She talks about her eight-year-old son. He hasn't been sleeping well. It's really messing with everyone. She and her husband have tried all these things and it feels like they're at an impasse. He needs his back stroked; he needs her to stay. He clings. She's wondering when it will change. I'm listening, quietly, looking at her. After a while, the timer vibrates. "OK, thank God," she says.
"Now I am going to reflect back what you said," I tell her. I try to hit the main points of what she talked about. It's one of the more nerve-racking pieces of the exercise. Will I get it right? Did I listen well? Am I a good friend? But I try, and I get it mostly right. I do not offer advice or talk about my own experience. I simply reflect hers, repeating all the things she is trying to get her kid to sleep. "So you've tried everything, including staying in bed with him when you really want to be in your own bed. He has really been needing your attention at night, and it's a lot for you guys. You'd like to be done with it. And there's a big part of you that wants to just be there for him, so you're conflicted. You've been feeling stuck. And that's hard on you." Then, I ask her: "Did I miss anything?"
"No," she says. She wipes her eyes with the tips of her fingers. "I don't know why I'm crying," she says, laughing.
Then, it's my turn. I have absolutely no trouble going on a ten-minute monologue about my affinity for soups, my practice meditating, aikido classes that I've been taking, and my writing. I'm startled when the timer rings.
Jill is a total natural at reflecting and summarizing, and she gets to the emotional piece easily. "You're practicing making time for yourself," she says.
"Yes," I say. "That's right." Something about her noticing that, summarizing it in that way, feels like she really gets me. I can see why she teared up.
"It's not always easy," she adds, "to make time for yourself."
Listening to women is not highly valued in our culture. When we are talking about our ideas, our dreams, our reality, racism, rape culture, or our areas of expertise, we are routinely dismissed and harassed into silence. Apparently everyone is being a horrible mother, if you judge the volume of articles on ways we are damaging our children and need to change. According to the Internet, and I view the Internet as a large megaphone for society, women are doing everything wrong, starting with speaking up in the first place. But who is actually listening to women? We need to practice holding that space for each other to speak our truths shamelessly, even if it's as simple as "I'm so frustrated that I can't get my kid to sleep" or "I am making time for myself, even though the rest of society thinks I shouldn't."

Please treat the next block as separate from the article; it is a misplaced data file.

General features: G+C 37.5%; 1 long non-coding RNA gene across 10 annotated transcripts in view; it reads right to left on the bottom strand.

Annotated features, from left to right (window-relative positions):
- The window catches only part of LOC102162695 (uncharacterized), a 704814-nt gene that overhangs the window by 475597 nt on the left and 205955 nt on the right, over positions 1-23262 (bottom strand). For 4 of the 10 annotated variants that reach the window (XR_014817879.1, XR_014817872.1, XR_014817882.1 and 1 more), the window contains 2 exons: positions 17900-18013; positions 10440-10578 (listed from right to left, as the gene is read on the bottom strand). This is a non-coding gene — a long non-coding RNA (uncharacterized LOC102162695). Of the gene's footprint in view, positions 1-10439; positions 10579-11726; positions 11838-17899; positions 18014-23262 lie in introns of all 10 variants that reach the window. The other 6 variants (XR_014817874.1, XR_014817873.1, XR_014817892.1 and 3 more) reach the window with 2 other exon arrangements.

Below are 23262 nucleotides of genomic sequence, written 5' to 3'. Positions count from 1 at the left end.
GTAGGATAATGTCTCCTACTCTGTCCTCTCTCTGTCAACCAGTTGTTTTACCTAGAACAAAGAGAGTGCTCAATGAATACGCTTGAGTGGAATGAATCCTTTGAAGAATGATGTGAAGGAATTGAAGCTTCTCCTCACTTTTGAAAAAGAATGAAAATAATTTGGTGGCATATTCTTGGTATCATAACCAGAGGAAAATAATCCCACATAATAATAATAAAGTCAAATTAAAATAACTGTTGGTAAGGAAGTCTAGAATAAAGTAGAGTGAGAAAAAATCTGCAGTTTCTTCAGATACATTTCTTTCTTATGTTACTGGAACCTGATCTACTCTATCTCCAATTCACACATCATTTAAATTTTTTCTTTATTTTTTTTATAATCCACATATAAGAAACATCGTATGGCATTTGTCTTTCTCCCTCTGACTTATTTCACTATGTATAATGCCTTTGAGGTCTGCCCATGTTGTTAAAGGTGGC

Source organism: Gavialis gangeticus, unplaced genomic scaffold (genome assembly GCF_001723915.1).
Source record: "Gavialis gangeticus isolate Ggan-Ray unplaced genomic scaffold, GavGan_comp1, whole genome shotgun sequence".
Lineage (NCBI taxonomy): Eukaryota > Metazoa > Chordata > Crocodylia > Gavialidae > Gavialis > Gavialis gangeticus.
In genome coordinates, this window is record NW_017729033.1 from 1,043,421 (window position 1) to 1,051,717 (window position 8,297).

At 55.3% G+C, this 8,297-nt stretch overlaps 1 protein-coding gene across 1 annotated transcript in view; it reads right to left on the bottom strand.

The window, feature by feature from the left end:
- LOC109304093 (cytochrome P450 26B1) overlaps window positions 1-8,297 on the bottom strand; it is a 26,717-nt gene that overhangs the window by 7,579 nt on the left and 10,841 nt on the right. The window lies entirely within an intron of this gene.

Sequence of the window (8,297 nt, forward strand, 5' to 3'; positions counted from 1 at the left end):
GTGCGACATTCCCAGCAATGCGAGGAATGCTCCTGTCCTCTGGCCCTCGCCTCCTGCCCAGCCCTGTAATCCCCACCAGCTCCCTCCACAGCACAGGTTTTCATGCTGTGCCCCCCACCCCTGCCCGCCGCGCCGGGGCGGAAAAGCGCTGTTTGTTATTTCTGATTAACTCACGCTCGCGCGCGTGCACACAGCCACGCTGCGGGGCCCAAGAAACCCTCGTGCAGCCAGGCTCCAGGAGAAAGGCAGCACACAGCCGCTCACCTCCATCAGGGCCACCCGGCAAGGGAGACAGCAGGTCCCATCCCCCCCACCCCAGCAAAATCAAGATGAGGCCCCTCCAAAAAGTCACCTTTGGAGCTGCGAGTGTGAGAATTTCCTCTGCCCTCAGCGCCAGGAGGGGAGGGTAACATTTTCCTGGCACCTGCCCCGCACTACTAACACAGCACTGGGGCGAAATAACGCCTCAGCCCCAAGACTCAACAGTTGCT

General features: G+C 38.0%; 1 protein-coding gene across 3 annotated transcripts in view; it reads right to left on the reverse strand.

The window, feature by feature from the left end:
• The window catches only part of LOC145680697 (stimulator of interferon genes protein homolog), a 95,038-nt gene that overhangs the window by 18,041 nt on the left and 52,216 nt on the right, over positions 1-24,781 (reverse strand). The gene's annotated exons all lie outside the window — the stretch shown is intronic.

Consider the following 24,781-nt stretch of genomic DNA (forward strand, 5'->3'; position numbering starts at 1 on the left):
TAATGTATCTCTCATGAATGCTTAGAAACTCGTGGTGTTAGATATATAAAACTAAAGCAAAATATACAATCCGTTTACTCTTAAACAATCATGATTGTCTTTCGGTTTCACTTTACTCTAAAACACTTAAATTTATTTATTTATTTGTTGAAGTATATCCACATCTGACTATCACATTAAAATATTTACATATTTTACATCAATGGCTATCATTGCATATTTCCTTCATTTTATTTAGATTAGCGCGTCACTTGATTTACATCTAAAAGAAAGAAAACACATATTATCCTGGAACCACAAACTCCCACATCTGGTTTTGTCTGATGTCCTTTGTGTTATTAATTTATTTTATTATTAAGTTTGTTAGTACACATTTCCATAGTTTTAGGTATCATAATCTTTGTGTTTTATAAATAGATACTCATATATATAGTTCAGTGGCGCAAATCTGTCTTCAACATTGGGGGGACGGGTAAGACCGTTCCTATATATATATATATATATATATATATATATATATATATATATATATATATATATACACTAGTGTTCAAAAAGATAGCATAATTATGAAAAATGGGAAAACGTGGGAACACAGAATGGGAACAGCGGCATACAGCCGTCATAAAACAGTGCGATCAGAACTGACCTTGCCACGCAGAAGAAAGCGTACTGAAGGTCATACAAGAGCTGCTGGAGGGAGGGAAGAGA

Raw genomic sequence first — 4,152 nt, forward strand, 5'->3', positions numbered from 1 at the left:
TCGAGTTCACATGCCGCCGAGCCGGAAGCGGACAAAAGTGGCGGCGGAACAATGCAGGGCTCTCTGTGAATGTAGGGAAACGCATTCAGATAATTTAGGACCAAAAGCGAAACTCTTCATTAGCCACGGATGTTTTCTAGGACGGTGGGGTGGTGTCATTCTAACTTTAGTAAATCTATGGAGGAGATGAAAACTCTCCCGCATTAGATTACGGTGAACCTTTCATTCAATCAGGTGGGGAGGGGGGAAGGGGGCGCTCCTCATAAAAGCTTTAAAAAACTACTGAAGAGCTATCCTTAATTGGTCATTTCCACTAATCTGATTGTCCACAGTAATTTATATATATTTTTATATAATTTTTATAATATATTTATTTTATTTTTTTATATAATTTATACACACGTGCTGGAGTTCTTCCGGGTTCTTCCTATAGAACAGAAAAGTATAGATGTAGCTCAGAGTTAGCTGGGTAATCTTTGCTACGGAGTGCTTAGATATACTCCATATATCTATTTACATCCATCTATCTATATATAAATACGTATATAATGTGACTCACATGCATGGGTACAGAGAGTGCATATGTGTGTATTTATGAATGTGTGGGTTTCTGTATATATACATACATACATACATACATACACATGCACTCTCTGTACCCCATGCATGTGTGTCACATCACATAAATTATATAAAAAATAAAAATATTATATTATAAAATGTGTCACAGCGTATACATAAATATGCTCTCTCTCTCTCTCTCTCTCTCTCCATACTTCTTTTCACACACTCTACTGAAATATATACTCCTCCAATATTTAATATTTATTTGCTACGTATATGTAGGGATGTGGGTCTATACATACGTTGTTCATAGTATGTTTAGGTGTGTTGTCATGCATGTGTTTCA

Listening to women is not highly valued in our culture.
I still practice with timed conversations, but it has, to a degree, become second nature. Recently, a friend of mine revealed she was unhappy with me, that she felt I had not been giving her enough attention. My friend and I love each other, and we also push each other's buttons like no one else can. We were at a restaurant, waiting for our food. She was very quiet. Then, she turned to me and gently said, "Something has been bothering me. I texted you about something really meaningful to me and I don't feel like we spent enough time on it. I know you couldn't have known, since I didn't tell you, but I really wanted to get better attention for it." Internally, I felt defensive — I didn't want to face her disappointment, and I didn't feel like it was my fault. I even ran through the usual script in my head: What does she expect? I have two kids! A husband! I have other friends, too! A life! I can't respond to her every fucking text! All of which are true, and I could have listed each one by one, and part of me wanted to.
I thought of the timed conversations. Even though we weren't timing the conversation, I knew that letting go of my agenda of defending myself and just seeing what she was seeing, even for a moment, could help. It was a way of pausing before reacting that I had not understood fully before. Before protesting, before apologizing, I listened. I told her it sounded like she'd wanted to connect with me, and I hadn't been available, which was disappointing for her. Then I said, "Did I miss anything?"
She said, "No. That's it." Her eyes were shining. We looked at each other for a moment.
"How can I support you better?" I asked.
She said: "This." She smiled. "This is good."
Erika Kleinman lives in Austin with her family. She has work in the Huffington Post, Salon, the Baltimore Review, the Rumpus, Mutha Magazine, and elsewhere. She is writing a book about aikido and friendship.